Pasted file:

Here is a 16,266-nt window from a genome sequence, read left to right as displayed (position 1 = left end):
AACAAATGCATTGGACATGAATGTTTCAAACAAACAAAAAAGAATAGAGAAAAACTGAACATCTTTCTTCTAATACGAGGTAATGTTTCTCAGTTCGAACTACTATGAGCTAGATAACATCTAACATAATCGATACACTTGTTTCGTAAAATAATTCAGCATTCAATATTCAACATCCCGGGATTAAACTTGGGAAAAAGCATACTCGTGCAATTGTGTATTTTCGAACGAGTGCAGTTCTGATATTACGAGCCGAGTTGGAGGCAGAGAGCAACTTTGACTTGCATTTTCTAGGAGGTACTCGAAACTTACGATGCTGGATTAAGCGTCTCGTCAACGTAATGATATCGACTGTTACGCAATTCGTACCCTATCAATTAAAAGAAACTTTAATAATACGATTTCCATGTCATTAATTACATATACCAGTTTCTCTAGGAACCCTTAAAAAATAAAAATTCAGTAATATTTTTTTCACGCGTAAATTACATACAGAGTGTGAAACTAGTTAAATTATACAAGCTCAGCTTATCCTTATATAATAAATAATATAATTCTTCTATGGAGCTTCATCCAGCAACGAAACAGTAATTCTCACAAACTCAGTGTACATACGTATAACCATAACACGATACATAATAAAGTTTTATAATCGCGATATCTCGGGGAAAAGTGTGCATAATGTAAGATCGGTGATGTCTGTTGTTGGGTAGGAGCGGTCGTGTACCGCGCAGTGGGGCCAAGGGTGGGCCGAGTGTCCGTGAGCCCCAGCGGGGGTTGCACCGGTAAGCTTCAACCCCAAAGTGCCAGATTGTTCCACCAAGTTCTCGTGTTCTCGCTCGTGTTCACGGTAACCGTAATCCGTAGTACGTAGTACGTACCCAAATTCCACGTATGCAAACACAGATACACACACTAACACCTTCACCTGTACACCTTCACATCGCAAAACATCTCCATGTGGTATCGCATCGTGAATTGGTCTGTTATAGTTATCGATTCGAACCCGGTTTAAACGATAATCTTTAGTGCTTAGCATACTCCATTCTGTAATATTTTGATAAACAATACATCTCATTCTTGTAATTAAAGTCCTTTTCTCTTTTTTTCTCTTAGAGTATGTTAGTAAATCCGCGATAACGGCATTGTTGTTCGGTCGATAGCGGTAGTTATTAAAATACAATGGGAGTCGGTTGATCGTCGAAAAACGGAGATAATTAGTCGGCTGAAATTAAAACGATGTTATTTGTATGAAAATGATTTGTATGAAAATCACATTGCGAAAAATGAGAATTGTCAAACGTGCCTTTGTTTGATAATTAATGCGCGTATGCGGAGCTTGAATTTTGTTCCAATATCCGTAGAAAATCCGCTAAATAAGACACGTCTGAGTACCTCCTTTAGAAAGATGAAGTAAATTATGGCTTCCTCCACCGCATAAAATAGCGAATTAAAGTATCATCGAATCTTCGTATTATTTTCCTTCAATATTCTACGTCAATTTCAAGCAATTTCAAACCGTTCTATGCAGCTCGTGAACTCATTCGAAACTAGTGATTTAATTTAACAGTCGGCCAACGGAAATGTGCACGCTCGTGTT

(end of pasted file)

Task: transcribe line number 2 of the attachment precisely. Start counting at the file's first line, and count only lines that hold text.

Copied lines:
AACAAATGCATTGGACATGAATGTTTCAAACAAACAAAAAAGAATAGAGAAAAACTGAACATCTTTCTTCTAATACGAGGTAATGTTTCTCAGTTCGAACTACTATGAGCTAGATAACATCTAACATAATCGATACACTTGTTTCGTAAAATAATTCAGCATTCAATATTCAACATCCCGGGATTAAACTTGGGAAAAAGCATACTCGTGCAATTGTGTATTTTCGAACGAGTGCAGTTCTGATATTACGAGCCGAGTTGGAGGCAGAGAGCAACTTTGACTTGCATTTTCTAGGAGGTACTCGAAACTTACGATGCTGGATTAAGCGTCTCGTCAACGTAATGATATCGACTGTTACGCAATTCGTACCCTATCAATTAAAAGAAACTTTAATAATACGATTTCCATGTCATTAATTACATATACCAGTTTCTCTAGGAACCCTTAAAAAATAAAAATTCAGTAATATTTTTTTCACGCGTAAATTACATACAGAGTGTGAAACTAGTTAAATTATACAAGCTCAGCTTATCCTTATATAATAAATAATATAATTCTTCTATGGAGCTTCATCCAGCAACGAAACAGTAATTCTCACAAACTCAGTGTACATACGTATAACCATAACACGATACATAATAAAGTTTTATAATCGCGATATCTCGGGGAAAAGTGTGCATAATGTAAGATCGGTGATGTCTGTTGTTGGGTAGGAGCGGTCGTGTACCGCGCAGTGGGGCCAAGGGTGGGCCGAGTGTCCGTGAGCCCCAGCGGGGGTTGCACCGGTAAGCTTCAACCCCAAAGTGCCAGATTGTTCCACCAAGTTCTCGTGTTCTCGCTCGTGTTCACGGTAACCGTAATCCGTAGTACGTAGTACGTACCCAAATTCCACGTATGCAAACACAGATACACACACTAACACCTTCACCTGTACACCTTCACATCGCAAAACATCTCCATGTGGTATCGCATCGTGAATTGGTCTGTTATAGTTATCGATTCGAACCCGGTTTAAACGATAATCTTTAGTGCTTAGCATACTCCATTCTGTAATATTTTGATAAACAATACATCTCATTCTTGTAATTAAAGTCCTTTTCTCTTTTTTTCTCTTAGAGTATGTTAGTAAATCCGCGATAACGGCATTGTTGTTCGGTCGATAGCGGTAGTTATTAAAATACAATGGGAGTCGGTTGATCGTCGAAAAACGGAGATAATTAGTCGGCTGAAATTAAAACGATGTTATTTGTATGAAAATGATTTGTATGAAAATCACATTGCGAAAAATGAGAATTGTCAAACGTGCCTTTGTTTGATAATTAATGCGCGTATGCGGAGCTTGAATTTTGTTCCAATATCCGTAGAAAATCCGCTAAATAAGACACGTCTGAGTACCTCCTTTAGAAAGATGAAGTAAATTATGGCTTCCTCCACCGCATAAAATAGCGAATTAAAGTATCATCGAATCTTCGTATTATTTTCCTTCAATATTCTACGTCAATTTCAAGCAATTTCAAACCGTTCTATGCAGCTCGTGAACTCATTCGAAACTAGTGATTTAATTTAACAGTCGGCCAACGGAAATGTGCACGCTCGTGTT